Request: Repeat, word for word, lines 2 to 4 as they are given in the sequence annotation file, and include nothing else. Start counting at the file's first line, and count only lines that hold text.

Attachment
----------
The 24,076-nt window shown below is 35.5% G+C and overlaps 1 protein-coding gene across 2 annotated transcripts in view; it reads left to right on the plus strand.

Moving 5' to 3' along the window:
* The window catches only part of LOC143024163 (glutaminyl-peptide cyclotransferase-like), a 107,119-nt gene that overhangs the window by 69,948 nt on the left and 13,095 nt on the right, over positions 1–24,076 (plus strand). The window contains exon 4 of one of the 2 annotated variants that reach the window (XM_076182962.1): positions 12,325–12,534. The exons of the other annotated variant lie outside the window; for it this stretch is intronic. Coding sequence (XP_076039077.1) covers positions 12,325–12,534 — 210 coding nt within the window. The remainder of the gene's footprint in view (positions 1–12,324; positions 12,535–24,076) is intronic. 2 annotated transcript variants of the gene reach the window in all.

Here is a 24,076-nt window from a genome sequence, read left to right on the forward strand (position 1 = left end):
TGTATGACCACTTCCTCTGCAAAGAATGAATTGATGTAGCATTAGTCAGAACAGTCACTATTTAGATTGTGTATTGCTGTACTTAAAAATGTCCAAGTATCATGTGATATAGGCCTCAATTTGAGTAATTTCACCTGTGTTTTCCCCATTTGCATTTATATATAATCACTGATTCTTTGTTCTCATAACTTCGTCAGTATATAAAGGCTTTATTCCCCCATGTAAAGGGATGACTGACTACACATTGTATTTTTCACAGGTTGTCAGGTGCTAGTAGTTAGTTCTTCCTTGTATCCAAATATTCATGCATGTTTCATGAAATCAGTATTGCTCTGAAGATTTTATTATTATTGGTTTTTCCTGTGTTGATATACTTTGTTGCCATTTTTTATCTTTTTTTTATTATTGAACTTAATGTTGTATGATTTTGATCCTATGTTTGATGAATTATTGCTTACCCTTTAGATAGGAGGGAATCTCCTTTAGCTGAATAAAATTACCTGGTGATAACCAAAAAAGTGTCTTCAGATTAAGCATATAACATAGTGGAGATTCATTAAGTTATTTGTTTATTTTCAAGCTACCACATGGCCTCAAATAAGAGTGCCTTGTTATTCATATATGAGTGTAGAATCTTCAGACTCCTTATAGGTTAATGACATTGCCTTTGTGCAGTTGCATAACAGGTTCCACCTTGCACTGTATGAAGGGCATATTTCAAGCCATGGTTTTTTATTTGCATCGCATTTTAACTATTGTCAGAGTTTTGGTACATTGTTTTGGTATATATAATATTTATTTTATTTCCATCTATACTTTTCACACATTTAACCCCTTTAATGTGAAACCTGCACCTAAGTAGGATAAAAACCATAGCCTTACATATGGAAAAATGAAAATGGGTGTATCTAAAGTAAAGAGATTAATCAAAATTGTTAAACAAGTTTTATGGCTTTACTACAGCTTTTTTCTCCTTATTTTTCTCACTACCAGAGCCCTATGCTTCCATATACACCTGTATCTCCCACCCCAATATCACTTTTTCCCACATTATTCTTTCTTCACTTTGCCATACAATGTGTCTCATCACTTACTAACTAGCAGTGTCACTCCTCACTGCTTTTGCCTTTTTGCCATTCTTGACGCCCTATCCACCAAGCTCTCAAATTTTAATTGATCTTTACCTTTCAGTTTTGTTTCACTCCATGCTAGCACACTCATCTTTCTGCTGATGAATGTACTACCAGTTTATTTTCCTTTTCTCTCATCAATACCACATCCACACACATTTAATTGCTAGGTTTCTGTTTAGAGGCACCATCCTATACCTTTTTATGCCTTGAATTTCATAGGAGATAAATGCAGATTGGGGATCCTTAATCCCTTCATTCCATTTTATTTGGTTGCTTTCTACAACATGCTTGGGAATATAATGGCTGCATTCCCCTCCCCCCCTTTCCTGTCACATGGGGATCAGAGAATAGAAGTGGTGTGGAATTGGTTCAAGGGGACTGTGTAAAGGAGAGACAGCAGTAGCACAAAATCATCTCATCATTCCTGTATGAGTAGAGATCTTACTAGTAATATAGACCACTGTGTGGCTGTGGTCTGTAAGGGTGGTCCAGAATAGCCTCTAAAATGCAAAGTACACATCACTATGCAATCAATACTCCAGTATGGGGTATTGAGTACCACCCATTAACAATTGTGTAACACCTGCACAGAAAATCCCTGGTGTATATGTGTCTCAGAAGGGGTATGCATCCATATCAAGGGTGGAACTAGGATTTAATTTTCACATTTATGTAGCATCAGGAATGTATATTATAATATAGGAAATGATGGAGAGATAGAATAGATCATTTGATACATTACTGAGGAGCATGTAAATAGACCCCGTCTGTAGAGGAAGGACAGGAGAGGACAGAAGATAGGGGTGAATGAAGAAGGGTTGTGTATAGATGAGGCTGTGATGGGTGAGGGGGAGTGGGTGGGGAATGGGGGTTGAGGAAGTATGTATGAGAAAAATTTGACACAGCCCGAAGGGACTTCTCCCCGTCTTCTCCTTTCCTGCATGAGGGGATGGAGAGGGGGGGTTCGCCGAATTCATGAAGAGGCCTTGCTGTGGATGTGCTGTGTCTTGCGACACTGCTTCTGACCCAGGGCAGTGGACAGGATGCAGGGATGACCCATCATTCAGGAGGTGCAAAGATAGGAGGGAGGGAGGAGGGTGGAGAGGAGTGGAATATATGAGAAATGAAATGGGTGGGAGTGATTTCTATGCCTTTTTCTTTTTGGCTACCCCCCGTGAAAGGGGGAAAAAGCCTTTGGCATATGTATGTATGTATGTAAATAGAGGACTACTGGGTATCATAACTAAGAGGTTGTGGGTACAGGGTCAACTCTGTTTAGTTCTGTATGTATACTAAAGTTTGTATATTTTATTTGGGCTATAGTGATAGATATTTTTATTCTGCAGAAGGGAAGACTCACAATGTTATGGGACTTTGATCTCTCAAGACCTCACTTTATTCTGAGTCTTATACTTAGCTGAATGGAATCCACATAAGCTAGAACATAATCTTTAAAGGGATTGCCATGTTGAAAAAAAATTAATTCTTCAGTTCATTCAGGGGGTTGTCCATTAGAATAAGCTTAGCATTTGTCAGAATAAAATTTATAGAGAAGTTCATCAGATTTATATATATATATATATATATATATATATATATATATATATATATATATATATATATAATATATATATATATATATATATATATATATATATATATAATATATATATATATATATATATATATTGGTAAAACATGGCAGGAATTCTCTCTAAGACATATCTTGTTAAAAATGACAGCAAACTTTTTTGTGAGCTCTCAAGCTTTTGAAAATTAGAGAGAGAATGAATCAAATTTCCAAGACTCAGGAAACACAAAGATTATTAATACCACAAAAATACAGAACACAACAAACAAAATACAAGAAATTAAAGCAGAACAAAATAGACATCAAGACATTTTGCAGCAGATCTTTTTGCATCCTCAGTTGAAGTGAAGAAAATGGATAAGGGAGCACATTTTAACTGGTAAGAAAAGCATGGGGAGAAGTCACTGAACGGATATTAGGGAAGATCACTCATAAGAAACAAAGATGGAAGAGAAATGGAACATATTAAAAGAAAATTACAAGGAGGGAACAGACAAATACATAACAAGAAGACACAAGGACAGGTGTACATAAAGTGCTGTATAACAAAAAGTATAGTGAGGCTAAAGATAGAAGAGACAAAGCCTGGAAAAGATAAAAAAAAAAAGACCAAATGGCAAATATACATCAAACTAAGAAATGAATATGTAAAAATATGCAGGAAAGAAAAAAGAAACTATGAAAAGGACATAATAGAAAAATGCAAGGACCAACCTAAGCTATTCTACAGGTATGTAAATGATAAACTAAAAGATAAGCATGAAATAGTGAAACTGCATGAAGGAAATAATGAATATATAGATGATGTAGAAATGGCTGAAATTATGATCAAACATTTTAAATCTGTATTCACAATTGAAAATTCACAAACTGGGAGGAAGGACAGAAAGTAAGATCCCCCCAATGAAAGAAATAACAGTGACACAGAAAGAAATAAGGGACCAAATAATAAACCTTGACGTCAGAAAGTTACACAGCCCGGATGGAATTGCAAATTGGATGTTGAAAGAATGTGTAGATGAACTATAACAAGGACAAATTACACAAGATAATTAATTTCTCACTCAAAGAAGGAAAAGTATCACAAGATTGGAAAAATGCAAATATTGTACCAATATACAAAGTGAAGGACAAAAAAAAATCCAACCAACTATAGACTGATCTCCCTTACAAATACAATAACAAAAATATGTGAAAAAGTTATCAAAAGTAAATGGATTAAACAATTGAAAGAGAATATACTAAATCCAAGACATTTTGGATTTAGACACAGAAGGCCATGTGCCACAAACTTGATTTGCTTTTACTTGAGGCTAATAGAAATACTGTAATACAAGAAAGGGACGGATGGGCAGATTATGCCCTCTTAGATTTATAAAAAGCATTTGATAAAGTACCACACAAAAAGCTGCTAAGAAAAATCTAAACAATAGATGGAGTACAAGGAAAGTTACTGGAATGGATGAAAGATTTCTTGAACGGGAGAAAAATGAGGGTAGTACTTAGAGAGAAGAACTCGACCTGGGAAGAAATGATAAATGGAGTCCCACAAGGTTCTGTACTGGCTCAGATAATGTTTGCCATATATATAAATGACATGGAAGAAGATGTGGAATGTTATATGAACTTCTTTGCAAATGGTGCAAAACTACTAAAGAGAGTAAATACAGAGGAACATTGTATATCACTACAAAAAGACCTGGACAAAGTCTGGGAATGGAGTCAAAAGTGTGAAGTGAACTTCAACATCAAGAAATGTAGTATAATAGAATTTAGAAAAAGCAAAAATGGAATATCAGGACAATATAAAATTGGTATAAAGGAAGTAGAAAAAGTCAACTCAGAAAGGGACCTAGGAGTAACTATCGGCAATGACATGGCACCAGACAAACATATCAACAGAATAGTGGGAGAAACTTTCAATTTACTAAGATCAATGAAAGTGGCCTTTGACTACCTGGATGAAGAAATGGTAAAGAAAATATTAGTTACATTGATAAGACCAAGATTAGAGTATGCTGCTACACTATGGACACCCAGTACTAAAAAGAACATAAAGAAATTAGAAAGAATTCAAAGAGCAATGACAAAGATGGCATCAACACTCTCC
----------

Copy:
Moving 5' to 3' along the window:
* The window catches only part of LOC143024163 (glutaminyl-peptide cyclotransferase-like), a 107,119-nt gene that overhangs the window by 69,948 nt on the left and 13,095 nt on the right, over positions 1–24,076 (plus strand). The window contains exon 4 of one of the 2 annotated variants that reach the window (XM_076182962.1): positions 12,325–12,534. The exons of the other annotated variant lie outside the window; for it this stretch is intronic. Coding sequence (XP_076039077.1) covers positions 12,325–12,534 — 210 coding nt within the window. The remainder of the gene's footprint in view (positions 1–12,324; positions 12,535–24,076) is intronic. 2 annotated transcript variants of the gene reach the window in all.

Here is a 24,076-nt window from a genome sequence, read left to right on the forward strand (position 1 = left end):